The war-torn country of Syria effectively disappeared from the Internet Tuesday afternoon, according to multiple monitoring services. The disruption, which appears to have affected all Internet traffic from the country, began about 2:45 p.m. Eastern time, which is about 9:45 p.m. in Syria.
The dropoff in Internet traffic is clearly visible in monitoring from Google (see chart above). It has been confirmed by Rensys, a leading network monitoring service. “Renesys confirms loss of Syrian Internet connectivity 18:43 UTC.BGP routes down, inbound traces failing,” the company tweeted.
The outage was quickly noted by Umbrella Security Labs in a blog post by CTO Dan Hubbard.
“Effectively, the shutdown disconnects Syria from Internet communication with the rest of the world,” wrote Hubbard. “It’s unclear whether Internet communication within Syria is still available. Although we can’t yet comment on what caused this outage, past incidents were linked to both government-ordered shutdowns and damage to the infrastructure, which included fiber cuts and power outages.”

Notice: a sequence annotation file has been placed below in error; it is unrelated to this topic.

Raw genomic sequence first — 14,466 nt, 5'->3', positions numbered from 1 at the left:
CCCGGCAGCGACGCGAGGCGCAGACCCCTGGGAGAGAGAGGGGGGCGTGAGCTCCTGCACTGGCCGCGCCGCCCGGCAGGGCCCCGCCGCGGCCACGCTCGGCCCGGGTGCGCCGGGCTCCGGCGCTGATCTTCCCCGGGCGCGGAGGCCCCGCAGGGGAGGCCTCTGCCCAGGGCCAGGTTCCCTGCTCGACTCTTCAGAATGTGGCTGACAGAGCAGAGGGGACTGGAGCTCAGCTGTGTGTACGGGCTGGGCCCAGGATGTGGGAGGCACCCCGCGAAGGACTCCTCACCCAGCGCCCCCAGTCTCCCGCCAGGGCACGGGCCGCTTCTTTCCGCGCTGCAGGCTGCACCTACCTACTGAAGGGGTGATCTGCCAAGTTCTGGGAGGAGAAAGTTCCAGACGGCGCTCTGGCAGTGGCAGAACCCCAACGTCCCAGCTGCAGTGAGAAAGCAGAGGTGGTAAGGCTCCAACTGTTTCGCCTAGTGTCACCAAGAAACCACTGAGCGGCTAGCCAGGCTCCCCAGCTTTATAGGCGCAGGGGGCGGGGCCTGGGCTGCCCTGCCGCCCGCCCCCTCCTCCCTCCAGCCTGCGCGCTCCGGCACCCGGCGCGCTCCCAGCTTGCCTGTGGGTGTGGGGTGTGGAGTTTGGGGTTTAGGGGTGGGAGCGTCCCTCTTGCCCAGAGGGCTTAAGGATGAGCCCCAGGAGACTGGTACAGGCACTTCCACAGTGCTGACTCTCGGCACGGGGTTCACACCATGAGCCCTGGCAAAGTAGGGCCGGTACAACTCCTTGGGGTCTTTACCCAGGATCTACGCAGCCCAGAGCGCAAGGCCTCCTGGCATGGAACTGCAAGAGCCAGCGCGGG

It’s worth noting that this isn’t the first time this has happened. Syria was previously cut off from the Internet last November.
“Many Syria-watchers feared that the (November) Web shutdown was a precursor to some sort of coordinated regime counterattack or campaign; that President Bashar al-Assad had not wanted the world to see what he was about to do,” notes the Washington Post. “No such campaign ever appeared to come, however. Later, many Syria analysts concluded that the regime may have been seeking to hamper rebel communication.”